In that chapter, Mathieu was up a break, serving at 4-3, seemingly in utter control. He reached 30-30, and then the 31-year-old Brazilian suddenly turned the clock back many years. He broke back for 4-4 with a pair of vintage backhand down the line winners. But that flicker of genius did not last. Mathieu is a seasoned veteran who knows how to navigate his way through matches against renowned adversaries. In 2002 at the Hamlet Cup on Long Island, he became the last player ever to beat Pete Sampras at an official ATP Tour Event. In this case, he was not going to panic, even if he was facing a three time French Open victor.

Mathieu quietly collected eight of the last ten games to gain a well deserved win. And then a dignified ceremony was held to honor an individual who had become a heroic figure on those grounds. The way Kuerten was greeted by the appreciative fans was a large testament to the wisdom of his decision to announce in advance that this would be it for him at the world's premier clay court event. He left on his own terms with his own inimitable style and charisma.

And he leaves behind a cavalcade of vivid memories for all of us. In 1997, Kuerten was ranked No. 66 in the world coming into Roland Garros. He had never won a tournament of any kind in the big leagues of his sport. Kuerten proceeded to defeat 1995 French Open champion Thomas Muster, 1999 finalist Andrei Medvedev, and defending champion Yevgeny Kafelnikov in five set clashes. That took him into the final round against two-time former titlist Sergi Bruguera. Kuerten took apart Bruguera 6-3, 6-4, 6-2 to walk away with the crown.

Kuerten needed time to adjust to his newfound status as a Grand Slam tournament champion. He finished 1998 at No. 23 in the world, and failed to advance beyond the second round of all four majors. The following year, Kuerten made significant progress, reaching the quarterfinals of Roland Garros, Wimbledon and the U.S. Open. Upon the conclusion of that season, he found himself ranked No. 5 in the world. And yet, his best was yet to come.

In 2000, Kuerten celebrated the greatest season of his career. He won the French Open for the second time. In the second half of that year, Marat Safin improved by leaps and bounds, winning the U.S. Open, and concluding that season with seven singles championships in his possession. Safin seemed almost certain to finish that year as the world's No. 1 ranked player. He reached the semifinals of the season ending Tennis Masters Cup in Lisbon. The only way Kuerten could take that commendable honor of concluding the year at No. 1 away from the swashbuckling Russian was to defeat Pete Sampras and Andre Agassi back to back in the penultimate and final rounds.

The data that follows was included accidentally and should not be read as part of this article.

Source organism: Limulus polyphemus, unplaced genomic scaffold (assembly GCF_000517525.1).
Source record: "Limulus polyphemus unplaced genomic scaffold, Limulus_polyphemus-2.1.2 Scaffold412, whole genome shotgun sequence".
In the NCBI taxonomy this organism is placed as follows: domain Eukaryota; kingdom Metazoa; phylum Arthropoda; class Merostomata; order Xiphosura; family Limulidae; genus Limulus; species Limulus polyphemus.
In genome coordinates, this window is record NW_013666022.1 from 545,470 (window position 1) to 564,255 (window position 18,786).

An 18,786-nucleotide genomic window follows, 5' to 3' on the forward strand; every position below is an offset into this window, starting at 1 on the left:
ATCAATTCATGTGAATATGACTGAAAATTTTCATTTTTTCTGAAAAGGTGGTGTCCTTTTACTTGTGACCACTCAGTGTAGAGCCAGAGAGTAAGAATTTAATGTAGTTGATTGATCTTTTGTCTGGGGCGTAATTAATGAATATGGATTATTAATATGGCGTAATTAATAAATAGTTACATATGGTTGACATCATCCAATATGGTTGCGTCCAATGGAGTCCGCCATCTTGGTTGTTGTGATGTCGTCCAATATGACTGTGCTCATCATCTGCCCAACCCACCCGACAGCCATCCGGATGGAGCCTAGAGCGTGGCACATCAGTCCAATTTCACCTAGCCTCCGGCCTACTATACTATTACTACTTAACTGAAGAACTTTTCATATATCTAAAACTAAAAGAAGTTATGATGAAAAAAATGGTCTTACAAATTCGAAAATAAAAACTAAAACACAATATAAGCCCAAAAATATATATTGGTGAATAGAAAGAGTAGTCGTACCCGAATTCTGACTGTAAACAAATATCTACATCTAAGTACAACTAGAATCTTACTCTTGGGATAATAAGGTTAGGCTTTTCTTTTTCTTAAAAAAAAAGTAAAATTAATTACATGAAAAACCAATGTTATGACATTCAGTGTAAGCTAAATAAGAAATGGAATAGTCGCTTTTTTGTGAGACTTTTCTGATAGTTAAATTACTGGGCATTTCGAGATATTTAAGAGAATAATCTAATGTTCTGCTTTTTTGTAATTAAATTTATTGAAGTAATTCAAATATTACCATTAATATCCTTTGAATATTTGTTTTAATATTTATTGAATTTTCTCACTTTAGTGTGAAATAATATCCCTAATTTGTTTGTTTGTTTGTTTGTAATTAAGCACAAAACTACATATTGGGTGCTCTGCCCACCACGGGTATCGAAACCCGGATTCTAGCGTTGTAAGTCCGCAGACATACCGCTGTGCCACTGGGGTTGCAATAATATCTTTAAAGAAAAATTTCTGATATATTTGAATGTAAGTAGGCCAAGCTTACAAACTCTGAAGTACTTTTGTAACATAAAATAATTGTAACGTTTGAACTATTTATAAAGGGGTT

Improbably, Kuerten did just that. He rallied tenaciously against Sampras, winning that battle 6-7 (5), 6-3, 6-4. Buoyant and immensely confident after achieving his first win over Sampras, Kuerten played stupendously to oust Agassi 6-4, 6-4, 6-4 and seal the No. 1 ranking. He had earned that distinction by managing to overcome his two estimable rivals on successive days indoors on hard courts, where both presumably had a big advantage over the Brazilian. Kuerten had demonstrated in the process that he was much more than a towering clay court player.

In 2001, Kuerten captured his third French Open title, garnered six tournament wins across the year, and finished at No. 2 in the world behind Lleyton Hewitt. In the summer of that year, he upended Patrick Rafter to take the Masters Series title in Cincinnati on hard courts. It seemed entirely possible that Kuerten might back up that considerable triumph by winning the U.S. Open, but, hindered by an injury, he lost to Kafelnikov in the quarters at Flushing Meadows. He was never really the same formidable player again as his body gradually wore down and his heart could not make up the deficit.